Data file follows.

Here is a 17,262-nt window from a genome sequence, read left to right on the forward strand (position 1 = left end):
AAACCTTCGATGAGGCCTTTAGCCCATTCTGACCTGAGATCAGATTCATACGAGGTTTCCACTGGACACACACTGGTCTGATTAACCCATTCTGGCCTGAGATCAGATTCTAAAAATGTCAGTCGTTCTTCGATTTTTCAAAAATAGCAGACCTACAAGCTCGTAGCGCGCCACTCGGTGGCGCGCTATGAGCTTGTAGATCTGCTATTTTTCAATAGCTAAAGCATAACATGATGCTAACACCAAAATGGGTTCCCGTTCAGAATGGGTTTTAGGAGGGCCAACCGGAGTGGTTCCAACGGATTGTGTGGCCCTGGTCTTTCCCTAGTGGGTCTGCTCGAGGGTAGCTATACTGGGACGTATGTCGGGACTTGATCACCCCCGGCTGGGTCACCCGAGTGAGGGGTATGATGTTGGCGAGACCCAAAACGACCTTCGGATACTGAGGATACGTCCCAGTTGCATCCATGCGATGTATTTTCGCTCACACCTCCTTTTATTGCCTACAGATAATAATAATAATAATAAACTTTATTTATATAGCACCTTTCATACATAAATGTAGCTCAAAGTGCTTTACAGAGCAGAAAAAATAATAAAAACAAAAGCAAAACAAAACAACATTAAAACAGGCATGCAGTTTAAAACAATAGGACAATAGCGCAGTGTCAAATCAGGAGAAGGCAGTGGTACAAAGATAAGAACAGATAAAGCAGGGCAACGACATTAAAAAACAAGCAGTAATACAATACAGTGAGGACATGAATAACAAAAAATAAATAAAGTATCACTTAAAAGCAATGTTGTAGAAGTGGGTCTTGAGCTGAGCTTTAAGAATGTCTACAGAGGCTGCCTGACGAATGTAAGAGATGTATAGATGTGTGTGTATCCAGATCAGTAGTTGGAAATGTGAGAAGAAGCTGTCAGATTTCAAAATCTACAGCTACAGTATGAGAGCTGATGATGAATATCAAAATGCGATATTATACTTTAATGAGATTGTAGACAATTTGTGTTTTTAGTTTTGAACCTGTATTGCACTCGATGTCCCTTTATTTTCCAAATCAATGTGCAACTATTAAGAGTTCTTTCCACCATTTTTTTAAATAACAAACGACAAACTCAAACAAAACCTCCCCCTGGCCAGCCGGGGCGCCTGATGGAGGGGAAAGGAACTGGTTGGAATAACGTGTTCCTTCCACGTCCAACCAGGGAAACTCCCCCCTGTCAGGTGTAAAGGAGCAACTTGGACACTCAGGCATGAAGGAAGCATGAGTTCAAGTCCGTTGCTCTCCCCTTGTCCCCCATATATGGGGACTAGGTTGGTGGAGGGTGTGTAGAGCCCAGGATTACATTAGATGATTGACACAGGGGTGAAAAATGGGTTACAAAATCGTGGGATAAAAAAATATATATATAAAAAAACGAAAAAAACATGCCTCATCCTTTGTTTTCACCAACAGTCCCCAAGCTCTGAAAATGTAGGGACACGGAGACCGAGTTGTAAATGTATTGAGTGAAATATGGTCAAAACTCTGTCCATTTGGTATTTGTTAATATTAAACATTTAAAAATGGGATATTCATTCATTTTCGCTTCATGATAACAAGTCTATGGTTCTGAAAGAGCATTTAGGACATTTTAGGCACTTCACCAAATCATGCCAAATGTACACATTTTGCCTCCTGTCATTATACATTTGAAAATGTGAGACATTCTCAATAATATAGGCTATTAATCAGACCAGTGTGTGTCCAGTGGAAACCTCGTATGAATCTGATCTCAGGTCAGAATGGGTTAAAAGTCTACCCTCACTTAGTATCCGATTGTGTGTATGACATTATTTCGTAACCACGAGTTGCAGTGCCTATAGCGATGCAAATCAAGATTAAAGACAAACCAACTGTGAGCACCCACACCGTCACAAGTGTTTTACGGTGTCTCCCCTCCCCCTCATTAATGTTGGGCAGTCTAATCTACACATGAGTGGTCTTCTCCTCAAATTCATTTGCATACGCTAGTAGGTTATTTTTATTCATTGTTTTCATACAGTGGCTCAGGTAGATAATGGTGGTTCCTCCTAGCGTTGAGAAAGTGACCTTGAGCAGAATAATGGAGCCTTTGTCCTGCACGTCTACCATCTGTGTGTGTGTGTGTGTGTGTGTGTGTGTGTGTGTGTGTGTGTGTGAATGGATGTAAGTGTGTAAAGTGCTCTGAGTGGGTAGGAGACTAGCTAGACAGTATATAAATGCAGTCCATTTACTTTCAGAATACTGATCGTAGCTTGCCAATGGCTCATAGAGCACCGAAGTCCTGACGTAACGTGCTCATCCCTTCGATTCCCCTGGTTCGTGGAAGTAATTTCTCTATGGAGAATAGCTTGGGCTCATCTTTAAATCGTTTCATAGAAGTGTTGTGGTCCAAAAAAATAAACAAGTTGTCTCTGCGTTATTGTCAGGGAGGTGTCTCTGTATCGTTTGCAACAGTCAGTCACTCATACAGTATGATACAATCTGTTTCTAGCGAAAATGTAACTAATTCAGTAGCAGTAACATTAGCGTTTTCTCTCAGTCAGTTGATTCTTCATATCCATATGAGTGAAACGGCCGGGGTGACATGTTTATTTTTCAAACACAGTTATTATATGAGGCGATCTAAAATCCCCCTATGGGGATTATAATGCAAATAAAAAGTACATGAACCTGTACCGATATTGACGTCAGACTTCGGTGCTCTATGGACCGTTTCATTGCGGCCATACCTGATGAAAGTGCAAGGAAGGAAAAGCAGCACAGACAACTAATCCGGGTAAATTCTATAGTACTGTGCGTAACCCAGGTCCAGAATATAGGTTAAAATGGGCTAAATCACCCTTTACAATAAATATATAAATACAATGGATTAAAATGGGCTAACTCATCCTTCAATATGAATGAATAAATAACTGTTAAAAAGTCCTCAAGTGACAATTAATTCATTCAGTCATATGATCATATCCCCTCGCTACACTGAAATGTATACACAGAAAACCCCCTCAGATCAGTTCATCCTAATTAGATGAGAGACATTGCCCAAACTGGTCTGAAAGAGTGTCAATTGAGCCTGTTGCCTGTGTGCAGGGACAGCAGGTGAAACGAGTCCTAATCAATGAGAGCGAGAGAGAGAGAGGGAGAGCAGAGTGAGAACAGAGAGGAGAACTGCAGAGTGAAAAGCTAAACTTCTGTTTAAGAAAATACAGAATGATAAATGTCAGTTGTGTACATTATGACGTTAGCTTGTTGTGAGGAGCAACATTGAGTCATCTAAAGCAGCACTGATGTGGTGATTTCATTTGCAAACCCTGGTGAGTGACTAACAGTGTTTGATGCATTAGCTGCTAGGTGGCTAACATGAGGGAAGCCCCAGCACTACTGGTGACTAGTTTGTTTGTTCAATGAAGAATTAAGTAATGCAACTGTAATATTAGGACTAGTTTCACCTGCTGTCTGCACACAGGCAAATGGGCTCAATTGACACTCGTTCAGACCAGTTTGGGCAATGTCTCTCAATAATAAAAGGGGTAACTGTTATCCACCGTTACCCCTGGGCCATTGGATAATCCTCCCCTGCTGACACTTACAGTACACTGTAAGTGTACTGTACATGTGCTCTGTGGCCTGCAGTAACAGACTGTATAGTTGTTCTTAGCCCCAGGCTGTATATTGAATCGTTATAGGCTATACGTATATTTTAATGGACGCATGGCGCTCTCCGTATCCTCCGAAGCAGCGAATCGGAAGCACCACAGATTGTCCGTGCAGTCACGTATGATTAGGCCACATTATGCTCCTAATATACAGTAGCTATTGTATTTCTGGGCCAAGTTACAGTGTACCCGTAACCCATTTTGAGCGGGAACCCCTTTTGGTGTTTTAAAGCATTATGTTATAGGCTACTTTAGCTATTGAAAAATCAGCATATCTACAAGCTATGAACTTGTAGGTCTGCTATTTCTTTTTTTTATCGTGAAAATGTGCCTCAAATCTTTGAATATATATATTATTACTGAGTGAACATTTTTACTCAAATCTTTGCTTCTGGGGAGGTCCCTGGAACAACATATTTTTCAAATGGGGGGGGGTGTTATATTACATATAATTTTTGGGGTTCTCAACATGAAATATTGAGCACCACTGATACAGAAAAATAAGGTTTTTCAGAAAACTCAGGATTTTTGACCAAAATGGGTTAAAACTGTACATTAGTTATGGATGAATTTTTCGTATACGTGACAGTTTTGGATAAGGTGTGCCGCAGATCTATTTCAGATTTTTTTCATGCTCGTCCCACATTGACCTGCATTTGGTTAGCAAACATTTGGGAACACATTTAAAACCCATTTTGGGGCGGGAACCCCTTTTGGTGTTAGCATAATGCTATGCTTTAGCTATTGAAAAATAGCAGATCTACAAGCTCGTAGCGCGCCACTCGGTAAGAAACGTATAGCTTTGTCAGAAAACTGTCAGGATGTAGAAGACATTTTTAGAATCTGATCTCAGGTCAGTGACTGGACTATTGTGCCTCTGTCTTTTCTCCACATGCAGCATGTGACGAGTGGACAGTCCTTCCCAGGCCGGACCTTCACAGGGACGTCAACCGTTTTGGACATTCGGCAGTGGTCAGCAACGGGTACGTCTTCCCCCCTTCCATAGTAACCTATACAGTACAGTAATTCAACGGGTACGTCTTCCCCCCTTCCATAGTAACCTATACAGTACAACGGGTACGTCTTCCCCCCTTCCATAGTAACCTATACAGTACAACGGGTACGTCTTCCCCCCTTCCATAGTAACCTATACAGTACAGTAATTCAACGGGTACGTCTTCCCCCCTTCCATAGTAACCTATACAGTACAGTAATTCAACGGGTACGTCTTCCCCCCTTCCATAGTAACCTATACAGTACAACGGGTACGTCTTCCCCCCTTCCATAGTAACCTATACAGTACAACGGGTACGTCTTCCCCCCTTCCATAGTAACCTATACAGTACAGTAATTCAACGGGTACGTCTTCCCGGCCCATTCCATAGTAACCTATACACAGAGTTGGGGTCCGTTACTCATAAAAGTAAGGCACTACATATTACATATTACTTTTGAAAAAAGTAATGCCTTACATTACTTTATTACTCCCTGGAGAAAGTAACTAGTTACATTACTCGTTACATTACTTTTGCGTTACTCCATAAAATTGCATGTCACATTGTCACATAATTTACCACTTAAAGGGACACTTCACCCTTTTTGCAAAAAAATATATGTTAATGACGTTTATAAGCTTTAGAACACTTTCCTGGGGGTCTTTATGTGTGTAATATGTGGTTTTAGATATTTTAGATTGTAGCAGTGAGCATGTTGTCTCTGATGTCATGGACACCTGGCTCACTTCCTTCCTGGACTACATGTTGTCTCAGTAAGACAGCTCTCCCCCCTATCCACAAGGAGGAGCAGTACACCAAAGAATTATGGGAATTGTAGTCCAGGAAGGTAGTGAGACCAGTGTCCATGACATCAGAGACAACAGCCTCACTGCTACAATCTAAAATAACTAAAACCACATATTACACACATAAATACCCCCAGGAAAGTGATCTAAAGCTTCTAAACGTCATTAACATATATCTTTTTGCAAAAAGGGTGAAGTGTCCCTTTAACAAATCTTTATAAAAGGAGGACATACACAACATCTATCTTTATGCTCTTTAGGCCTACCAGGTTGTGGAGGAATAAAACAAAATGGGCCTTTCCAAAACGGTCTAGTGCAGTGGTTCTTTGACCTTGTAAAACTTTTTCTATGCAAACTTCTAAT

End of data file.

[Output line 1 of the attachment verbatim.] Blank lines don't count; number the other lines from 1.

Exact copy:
Here is a 17,262-nt window from a genome sequence, read left to right on the forward strand (position 1 = left end):